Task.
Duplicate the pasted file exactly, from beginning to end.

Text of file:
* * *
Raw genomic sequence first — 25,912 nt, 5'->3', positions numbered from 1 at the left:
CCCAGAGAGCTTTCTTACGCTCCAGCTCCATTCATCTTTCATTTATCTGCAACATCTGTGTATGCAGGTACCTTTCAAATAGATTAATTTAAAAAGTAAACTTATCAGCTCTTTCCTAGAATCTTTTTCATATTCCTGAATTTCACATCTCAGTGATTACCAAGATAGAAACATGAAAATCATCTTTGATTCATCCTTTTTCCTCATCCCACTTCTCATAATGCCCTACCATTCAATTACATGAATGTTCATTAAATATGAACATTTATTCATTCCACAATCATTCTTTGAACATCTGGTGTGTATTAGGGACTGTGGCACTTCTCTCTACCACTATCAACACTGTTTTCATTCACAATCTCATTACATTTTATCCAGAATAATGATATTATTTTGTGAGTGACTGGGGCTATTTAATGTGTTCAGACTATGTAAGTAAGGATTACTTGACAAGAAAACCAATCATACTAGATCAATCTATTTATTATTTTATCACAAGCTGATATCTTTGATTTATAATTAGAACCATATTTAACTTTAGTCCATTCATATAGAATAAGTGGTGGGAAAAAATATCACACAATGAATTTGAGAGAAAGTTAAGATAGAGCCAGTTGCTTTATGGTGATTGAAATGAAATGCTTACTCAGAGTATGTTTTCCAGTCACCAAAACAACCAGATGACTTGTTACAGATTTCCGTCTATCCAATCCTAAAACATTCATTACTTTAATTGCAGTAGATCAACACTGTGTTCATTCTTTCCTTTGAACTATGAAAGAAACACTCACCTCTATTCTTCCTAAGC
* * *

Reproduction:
Raw genomic sequence first — 25,912 nt, 5'->3', positions numbered from 1 at the left:
CCCAGAGAGCTTTCTTACGCTCCAGCTCCATTCATCTTTCATTTATCTGCAACATCTGTGTATGCAGGTACCTTTCAAATAGATTAATTTAAAAAGTAAACTTATCAGCTCTTTCCTAGAATCTTTTTCATATTCCTGAATTTCACATCTCAGTGATTACCAAGATAGAAACATGAAAATCATCTTTGATTCATCCTTTTTCCTCATCCCACTTCTCATAATGCCCTACCATTCAATTACATGAATGTTCATTAAATATGAACATTTATTCATTCCACAATCATTCTTTGAACATCTGGTGTGTATTAGGGACTGTGGCACTTCTCTCTACCACTATCAACACTGTTTTCATTCACAATCTCATTACATTTTATCCAGAATAATGATATTATTTTGTGAGTGACTGGGGCTATTTAATGTGTTCAGACTATGTAAGTAAGGATTACTTGACAAGAAAACCAATCATACTAGATCAATCTATTTATTATTTTATCACAAGCTGATATCTTTGATTTATAATTAGAACCATATTTAACTTTAGTCCATTCATATAGAATAAGTGGTGGGAAAAAATATCACACAATGAATTTGAGAGAAAGTTAAGATAGAGCCAGTTGCTTTATGGTGATTGAAATGAAATGCTTACTCAGAGTATGTTTTCCAGTCACCAAAACAACCAGATGACTTGTTACAGATTTCCGTCTATCCAATCCTAAAACATTCATTACTTTAATTGCAGTAGATCAACACTGTGTTCATTCTTTCCTTTGAACTATGAAAGAAACACTCACCTCTATTCTTCCTAAGC